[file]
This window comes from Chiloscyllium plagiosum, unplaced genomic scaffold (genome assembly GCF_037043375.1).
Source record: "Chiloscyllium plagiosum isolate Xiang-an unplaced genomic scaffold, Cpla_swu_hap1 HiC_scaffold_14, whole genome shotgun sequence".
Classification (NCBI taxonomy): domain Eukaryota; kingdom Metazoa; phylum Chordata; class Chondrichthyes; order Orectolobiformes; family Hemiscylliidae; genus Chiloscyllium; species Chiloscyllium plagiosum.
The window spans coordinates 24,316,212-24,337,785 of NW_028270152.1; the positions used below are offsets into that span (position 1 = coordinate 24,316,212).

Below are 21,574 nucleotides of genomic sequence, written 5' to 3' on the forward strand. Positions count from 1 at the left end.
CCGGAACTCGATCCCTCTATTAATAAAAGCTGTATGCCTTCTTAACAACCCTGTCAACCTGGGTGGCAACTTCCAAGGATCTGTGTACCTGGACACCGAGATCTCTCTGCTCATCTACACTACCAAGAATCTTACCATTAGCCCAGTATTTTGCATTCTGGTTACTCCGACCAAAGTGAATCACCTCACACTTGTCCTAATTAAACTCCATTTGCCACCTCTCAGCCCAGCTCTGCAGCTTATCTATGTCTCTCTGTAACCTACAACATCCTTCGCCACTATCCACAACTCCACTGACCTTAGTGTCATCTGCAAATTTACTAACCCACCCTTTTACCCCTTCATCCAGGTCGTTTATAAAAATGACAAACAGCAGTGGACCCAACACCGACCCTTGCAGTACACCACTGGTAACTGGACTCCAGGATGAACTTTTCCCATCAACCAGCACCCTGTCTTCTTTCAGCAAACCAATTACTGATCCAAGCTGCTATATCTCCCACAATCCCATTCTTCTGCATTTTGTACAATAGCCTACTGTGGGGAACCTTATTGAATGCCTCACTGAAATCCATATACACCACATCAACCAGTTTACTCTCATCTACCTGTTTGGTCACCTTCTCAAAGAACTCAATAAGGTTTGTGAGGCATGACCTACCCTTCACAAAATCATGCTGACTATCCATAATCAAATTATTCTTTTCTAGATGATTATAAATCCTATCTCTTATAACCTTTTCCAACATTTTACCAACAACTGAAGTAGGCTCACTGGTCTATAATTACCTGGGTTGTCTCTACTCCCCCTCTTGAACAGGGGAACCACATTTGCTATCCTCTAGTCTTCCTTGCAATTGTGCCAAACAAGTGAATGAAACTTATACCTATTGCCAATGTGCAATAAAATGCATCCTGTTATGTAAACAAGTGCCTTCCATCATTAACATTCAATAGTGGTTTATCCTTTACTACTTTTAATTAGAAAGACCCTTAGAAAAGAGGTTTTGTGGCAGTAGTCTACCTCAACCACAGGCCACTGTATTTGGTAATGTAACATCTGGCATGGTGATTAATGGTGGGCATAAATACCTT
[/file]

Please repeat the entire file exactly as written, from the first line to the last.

This window comes from Chiloscyllium plagiosum, unplaced genomic scaffold (genome assembly GCF_037043375.1).
Source record: "Chiloscyllium plagiosum isolate Xiang-an unplaced genomic scaffold, Cpla_swu_hap1 HiC_scaffold_14, whole genome shotgun sequence".
Classification (NCBI taxonomy): domain Eukaryota; kingdom Metazoa; phylum Chordata; class Chondrichthyes; order Orectolobiformes; family Hemiscylliidae; genus Chiloscyllium; species Chiloscyllium plagiosum.
The window spans coordinates 24,316,212-24,337,785 of NW_028270152.1; the positions used below are offsets into that span (position 1 = coordinate 24,316,212).

Below are 21,574 nucleotides of genomic sequence, written 5' to 3' on the forward strand. Positions count from 1 at the left end.
CCGGAACTCGATCCCTCTATTAATAAAAGCTGTATGCCTTCTTAACAACCCTGTCAACCTGGGTGGCAACTTCCAAGGATCTGTGTACCTGGACACCGAGATCTCTCTGCTCATCTACACTACCAAGAATCTTACCATTAGCCCAGTATTTTGCATTCTGGTTACTCCGACCAAAGTGAATCACCTCACACTTGTCCTAATTAAACTCCATTTGCCACCTCTCAGCCCAGCTCTGCAGCTTATCTATGTCTCTCTGTAACCTACAACATCCTTCGCCACTATCCACAACTCCACTGACCTTAGTGTCATCTGCAAATTTACTAACCCACCCTTTTACCCCTTCATCCAGGTCGTTTATAAAAATGACAAACAGCAGTGGACCCAACACCGACCCTTGCAGTACACCACTGGTAACTGGACTCCAGGATGAACTTTTCCCATCAACCAGCACCCTGTCTTCTTTCAGCAAACCAATTACTGATCCAAGCTGCTATATCTCCCACAATCCCATTCTTCTGCATTTTGTACAATAGCCTACTGTGGGGAACCTTATTGAATGCCTCACTGAAATCCATATACACCACATCAACCAGTTTACTCTCATCTACCTGTTTGGTCACCTTCTCAAAGAACTCAATAAGGTTTGTGAGGCATGACCTACCCTTCACAAAATCATGCTGACTATCCATAATCAAATTATTCTTTTCTAGATGATTATAAATCCTATCTCTTATAACCTTTTCCAACATTTTACCAACAACTGAAGTAGGCTCACTGGTCTATAATTACCTGGGTTGTCTCTACTCCCCCTCTTGAACAGGGGAACCACATTTGCTATCCTCTAGTCTTCCTTGCAATTGTGCCAAACAAGTGAATGAAACTTATACCTATTGCCAATGTGCAATAAAATGCATCCTGTTATGTAAACAAGTGCCTTCCATCATTAACATTCAATAGTGGTTTATCCTTTACTACTTTTAATTAGAAAGACCCTTAGAAAAGAGGTTTTGTGGCAGTAGTCTACCTCAACCACAGGCCACTGTATTTGGTAATGTAACATCTGGCATGGTGATTAATGGTGGGCATAAATACCTT